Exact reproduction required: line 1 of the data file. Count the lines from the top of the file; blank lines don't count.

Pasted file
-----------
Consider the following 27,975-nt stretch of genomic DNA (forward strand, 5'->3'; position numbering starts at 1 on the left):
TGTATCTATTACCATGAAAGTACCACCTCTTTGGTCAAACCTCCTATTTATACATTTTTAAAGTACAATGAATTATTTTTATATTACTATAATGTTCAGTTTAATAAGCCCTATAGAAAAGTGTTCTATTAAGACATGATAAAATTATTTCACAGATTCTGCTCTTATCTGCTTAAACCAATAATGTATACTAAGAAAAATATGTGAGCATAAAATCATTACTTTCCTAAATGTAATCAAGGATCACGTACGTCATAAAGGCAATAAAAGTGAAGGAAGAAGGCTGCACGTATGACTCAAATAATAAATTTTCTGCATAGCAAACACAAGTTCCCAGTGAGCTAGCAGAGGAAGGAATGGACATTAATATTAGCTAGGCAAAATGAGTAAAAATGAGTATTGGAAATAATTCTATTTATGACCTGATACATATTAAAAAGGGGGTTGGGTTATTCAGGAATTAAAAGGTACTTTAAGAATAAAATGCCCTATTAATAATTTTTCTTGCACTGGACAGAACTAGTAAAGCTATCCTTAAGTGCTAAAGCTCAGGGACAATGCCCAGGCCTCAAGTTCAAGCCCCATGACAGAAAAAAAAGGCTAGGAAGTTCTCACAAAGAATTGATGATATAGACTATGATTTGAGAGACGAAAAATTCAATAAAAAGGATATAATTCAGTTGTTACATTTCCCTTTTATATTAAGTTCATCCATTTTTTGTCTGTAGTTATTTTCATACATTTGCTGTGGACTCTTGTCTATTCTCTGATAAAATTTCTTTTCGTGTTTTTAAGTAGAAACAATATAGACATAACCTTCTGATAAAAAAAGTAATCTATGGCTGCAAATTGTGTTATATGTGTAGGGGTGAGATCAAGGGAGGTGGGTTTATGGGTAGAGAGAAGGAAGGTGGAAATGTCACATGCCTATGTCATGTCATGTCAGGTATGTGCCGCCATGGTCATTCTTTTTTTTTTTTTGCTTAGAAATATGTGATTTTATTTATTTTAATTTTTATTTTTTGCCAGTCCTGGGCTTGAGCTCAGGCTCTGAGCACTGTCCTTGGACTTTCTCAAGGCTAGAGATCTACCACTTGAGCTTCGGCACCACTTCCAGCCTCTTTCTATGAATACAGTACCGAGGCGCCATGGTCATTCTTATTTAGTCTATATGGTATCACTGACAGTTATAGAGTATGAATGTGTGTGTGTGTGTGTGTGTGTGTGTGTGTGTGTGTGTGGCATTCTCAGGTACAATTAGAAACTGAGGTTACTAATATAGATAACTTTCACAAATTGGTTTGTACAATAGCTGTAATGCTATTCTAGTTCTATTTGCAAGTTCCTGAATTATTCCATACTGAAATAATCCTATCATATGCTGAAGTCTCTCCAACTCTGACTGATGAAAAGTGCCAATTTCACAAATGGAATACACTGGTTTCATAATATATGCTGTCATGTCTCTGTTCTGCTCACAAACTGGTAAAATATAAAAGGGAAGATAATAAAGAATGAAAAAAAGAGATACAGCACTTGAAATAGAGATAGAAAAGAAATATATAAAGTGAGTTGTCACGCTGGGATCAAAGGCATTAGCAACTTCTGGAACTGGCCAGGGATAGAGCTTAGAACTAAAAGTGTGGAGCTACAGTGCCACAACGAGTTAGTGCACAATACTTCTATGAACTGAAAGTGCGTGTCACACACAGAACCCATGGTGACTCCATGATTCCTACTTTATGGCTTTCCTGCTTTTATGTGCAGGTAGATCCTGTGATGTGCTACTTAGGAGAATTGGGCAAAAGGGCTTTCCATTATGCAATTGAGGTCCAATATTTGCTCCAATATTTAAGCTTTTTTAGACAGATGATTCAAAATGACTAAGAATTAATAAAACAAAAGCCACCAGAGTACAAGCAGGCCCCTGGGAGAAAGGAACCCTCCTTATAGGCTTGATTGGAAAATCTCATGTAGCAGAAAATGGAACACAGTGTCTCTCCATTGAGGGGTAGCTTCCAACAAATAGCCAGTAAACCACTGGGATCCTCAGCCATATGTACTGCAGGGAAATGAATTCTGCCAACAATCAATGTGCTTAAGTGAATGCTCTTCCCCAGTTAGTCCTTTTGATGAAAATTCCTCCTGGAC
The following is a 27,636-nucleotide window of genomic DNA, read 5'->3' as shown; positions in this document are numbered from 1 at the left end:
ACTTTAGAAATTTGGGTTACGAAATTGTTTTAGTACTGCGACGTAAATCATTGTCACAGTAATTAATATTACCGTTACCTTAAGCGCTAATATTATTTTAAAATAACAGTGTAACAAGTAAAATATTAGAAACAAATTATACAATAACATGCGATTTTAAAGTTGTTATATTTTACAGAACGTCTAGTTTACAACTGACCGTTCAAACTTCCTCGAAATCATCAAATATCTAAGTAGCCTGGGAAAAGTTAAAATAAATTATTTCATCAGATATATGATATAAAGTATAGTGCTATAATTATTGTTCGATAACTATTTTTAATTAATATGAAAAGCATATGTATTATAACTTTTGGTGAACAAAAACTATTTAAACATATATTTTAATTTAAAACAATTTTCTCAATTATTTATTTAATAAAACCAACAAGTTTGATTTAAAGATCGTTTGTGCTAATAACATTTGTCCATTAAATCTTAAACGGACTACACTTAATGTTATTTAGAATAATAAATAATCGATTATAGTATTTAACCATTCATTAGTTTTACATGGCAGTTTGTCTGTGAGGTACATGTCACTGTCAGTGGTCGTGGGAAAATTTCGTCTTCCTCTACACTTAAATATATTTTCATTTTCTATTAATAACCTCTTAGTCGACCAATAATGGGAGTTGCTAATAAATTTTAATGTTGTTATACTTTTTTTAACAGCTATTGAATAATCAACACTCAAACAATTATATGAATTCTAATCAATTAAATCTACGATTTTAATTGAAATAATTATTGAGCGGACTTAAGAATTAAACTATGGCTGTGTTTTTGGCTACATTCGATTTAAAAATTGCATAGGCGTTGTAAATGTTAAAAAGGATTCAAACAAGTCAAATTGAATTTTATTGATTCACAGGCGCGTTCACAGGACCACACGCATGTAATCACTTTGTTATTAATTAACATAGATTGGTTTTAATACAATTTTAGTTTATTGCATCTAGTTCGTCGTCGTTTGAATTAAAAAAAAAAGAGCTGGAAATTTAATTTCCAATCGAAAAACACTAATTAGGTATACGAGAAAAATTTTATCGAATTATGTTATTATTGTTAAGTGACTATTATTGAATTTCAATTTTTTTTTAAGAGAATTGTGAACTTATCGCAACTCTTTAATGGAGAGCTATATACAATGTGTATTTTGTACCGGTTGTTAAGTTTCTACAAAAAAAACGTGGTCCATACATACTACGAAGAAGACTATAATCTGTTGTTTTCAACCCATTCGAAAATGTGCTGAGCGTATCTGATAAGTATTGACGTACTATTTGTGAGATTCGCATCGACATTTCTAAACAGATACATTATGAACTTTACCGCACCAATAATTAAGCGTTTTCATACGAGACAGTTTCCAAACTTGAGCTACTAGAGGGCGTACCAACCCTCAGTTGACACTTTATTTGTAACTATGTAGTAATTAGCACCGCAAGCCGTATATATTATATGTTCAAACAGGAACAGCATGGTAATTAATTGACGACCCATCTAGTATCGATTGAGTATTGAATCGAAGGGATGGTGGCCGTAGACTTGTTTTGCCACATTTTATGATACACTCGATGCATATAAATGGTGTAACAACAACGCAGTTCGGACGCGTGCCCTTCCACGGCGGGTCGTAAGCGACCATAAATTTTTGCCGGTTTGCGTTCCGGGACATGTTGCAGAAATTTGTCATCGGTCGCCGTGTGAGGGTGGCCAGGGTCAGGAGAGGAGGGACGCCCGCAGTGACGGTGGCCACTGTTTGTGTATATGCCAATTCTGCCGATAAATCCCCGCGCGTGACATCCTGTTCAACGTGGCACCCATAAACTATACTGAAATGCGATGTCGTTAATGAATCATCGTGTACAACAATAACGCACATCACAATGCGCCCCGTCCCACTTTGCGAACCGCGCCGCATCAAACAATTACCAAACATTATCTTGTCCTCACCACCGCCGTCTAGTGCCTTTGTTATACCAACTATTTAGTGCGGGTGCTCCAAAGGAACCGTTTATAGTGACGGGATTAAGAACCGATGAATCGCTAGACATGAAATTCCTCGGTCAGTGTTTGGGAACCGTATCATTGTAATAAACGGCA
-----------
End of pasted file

Consider the following 27,975-nt stretch of genomic DNA (forward strand, 5'->3'; position numbering starts at 1 on the left):